CLA Designated Teacher

This person's position will be discussed in further depth later in this resource. This is a teacher who must be appointed by the governing body of every maintained school to boost the educational attainment of looked-after children (CLA).


This is a word frequently used to characterize children and young people that social care practitioners believe are at high risk of entering care (for example, because of maltreatment, parental mental health problems, or parental substance misuse). It covers individuals who are presently living with their birth parents or original family (such as step-parents) and those who have been adopted but are at high risk of returning to care. The Social Services And Well-Being Act (Wales 2014) replaces Section 17, "Children in Need" with the idea of a "Child with Care and Support Needs."

Foster Care

When children enter LA care, they are often placed in foster care. This will take place in the private family home of foster caregivers, who may or may not be connected to the child or young person. The kid may stay with them for a short time as an emergency placement or a long-term or short-term placement. In many situations, CLA will stay in one placement for a long time. Still, for a variety of reasons, other children may experience a lot of various places, which research shows can exacerbate a young person's challenges. Foster caregivers will have gone through a rigorous evaluation procedure, including approval by a fostering panel, before being recognized as foster carers. Their standing is subsequently evaluated on a yearly basis. Foster caregivers may work for the local government or for an independent fostering organization.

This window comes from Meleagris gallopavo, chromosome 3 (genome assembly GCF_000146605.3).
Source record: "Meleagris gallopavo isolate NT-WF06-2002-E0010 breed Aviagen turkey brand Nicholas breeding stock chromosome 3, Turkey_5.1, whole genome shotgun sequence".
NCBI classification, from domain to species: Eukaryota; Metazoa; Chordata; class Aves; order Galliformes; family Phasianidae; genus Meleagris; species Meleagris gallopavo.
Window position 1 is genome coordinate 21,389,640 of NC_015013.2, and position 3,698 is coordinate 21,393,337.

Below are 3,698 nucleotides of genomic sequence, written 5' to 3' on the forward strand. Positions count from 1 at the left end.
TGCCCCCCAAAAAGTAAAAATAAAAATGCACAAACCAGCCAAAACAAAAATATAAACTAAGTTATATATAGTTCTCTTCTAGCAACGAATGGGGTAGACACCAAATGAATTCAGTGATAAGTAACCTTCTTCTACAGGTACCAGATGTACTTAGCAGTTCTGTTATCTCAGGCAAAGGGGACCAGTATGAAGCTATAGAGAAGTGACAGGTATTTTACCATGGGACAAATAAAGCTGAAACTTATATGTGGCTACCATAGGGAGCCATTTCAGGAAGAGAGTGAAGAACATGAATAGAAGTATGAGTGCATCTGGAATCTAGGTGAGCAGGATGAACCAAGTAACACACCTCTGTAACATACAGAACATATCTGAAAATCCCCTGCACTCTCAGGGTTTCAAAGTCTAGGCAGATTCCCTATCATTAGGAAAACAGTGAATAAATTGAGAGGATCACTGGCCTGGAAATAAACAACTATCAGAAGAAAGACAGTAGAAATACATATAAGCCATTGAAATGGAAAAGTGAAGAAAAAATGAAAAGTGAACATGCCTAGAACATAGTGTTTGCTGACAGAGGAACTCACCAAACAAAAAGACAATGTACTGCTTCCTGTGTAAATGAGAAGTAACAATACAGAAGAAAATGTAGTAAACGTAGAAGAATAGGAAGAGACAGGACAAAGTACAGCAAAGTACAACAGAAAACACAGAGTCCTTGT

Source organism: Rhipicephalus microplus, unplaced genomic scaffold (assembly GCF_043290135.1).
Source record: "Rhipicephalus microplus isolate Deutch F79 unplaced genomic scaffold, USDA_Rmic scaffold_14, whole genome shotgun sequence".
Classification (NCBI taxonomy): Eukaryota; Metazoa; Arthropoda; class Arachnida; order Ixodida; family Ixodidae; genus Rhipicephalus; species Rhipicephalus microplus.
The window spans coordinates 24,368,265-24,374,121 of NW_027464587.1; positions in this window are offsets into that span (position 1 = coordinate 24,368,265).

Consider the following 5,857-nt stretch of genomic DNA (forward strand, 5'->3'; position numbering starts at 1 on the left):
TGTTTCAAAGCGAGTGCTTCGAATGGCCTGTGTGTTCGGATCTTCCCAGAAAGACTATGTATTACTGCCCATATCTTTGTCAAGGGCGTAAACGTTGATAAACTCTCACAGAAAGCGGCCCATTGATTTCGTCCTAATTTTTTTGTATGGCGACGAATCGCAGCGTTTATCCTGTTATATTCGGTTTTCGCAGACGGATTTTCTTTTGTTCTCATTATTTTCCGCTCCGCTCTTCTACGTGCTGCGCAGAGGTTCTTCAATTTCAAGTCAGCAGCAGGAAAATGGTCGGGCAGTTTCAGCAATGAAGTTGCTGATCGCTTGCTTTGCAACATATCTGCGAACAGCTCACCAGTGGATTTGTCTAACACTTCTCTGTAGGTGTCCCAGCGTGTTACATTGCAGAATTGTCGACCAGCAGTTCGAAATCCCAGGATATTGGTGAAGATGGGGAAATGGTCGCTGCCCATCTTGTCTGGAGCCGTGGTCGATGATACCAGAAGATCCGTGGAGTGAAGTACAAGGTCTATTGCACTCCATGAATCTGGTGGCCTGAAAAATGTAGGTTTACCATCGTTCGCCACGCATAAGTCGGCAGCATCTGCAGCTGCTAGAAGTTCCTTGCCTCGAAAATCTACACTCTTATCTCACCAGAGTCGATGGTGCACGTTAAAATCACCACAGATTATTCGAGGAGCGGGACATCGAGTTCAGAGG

Foster caregivers will have their own Social Worker who will supervise them.

There may be times when CLA are not placed with foster parents and must reside in a care home instead. This is often for those in secondary school and requires living in a home with other young people and adults who are trained and competent in fulfilling the needs of vulnerable young people. As with foster caregivers, there are independently run homes and those run by local authorities.

Independent Reviewing Officer (IRO)

Every CLA must have a designated IRO, who is an officer nominated by the LA to chair CLA reviews and supervise the LA's performance regarding a child's case. The IRO operates independently of the LA.

Key Adult (KA)

This is an adult with whom the CLA can form an attachment-like bond. The KA works hard to establish a pleasant and secure relationship with the CLA so that they may be trusted and feel unique.

Kinship Support

When people who have a kinship or connection to the child or young person, such as grandparents, siblings, aunts, uncles, godparents, or step-grandparents, offer care. Kinship caregivers are evaluated, approved, registered, and reviewed similarly to foster caregivers.

CLA Evaluations

A CLA Review is a meeting in which a Care and Support Plan is reviewed. Schools should send a representative to this meeting with an updated PEP that includes a full progress summary. When someone from the school is unable to attend the meeting, a detailed report should be presented at the very least. Reviews are conducted 28 days after the first plan is created and then every three months after that. Following that, they are 6 monthly unless there is a need for more frequent evaluations.

Leaving Child Care